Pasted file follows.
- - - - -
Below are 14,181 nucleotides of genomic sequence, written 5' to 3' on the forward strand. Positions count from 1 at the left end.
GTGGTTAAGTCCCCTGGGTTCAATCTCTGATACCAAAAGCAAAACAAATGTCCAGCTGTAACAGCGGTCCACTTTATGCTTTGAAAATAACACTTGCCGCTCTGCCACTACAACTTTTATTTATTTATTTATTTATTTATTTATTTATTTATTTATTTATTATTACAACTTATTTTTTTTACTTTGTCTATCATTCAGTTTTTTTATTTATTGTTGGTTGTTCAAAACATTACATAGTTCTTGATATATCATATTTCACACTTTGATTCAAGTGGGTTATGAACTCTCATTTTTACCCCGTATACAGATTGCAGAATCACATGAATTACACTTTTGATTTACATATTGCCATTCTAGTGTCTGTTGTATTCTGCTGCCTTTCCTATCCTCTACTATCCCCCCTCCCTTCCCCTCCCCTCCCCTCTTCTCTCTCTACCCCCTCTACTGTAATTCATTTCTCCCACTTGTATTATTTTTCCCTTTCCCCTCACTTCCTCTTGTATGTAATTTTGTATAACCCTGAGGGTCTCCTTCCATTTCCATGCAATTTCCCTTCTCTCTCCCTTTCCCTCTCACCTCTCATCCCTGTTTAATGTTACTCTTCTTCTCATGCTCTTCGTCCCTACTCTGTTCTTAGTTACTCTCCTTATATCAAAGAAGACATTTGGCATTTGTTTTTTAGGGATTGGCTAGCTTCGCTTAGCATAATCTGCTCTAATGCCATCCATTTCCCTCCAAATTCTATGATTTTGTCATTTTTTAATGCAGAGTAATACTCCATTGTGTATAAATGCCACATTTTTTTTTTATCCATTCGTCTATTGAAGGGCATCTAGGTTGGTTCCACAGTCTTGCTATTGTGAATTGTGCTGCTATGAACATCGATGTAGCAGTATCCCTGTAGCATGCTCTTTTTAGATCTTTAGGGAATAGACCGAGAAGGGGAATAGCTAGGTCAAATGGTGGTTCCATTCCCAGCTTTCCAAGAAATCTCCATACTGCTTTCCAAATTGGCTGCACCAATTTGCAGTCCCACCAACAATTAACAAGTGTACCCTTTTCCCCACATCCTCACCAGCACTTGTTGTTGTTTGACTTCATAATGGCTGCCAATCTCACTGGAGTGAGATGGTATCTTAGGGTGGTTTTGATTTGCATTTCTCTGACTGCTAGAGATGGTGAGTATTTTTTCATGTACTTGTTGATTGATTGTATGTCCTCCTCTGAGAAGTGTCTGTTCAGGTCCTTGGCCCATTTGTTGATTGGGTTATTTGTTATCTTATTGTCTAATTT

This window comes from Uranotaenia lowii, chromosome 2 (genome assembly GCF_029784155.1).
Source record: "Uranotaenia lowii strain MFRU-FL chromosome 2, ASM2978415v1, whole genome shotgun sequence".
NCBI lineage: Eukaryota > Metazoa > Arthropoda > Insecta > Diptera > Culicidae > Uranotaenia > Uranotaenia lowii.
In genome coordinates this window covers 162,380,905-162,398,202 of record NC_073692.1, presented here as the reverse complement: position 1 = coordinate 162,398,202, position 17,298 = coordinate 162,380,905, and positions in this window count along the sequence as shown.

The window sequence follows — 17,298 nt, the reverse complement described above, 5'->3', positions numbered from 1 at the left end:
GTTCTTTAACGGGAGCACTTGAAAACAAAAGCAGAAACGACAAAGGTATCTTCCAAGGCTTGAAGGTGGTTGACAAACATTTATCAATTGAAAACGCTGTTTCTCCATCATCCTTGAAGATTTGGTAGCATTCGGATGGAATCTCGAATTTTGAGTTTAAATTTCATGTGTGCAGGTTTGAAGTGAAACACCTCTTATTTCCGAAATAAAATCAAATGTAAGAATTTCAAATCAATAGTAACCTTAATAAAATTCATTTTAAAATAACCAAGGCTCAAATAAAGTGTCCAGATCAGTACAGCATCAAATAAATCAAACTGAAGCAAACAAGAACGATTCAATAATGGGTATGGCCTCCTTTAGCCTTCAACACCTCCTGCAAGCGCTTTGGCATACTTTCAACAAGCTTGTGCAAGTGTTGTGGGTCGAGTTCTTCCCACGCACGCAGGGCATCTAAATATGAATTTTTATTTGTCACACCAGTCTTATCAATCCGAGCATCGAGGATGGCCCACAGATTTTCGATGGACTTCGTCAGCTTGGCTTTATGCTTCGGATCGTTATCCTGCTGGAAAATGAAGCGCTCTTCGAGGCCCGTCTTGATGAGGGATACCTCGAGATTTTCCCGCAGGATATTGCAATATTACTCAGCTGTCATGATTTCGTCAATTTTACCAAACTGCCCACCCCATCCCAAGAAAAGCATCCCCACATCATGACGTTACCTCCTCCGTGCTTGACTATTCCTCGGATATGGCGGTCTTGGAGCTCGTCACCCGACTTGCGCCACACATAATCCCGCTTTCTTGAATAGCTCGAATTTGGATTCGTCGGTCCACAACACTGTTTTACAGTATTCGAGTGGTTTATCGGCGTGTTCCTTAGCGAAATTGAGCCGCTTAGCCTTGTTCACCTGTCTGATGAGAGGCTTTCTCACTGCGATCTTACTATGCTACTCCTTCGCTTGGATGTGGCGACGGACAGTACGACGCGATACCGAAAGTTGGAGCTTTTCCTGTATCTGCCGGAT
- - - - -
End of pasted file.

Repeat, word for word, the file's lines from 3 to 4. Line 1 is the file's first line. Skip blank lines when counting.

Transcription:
This window comes from Uranotaenia lowii, chromosome 2 (genome assembly GCF_029784155.1).
Source record: "Uranotaenia lowii strain MFRU-FL chromosome 2, ASM2978415v1, whole genome shotgun sequence".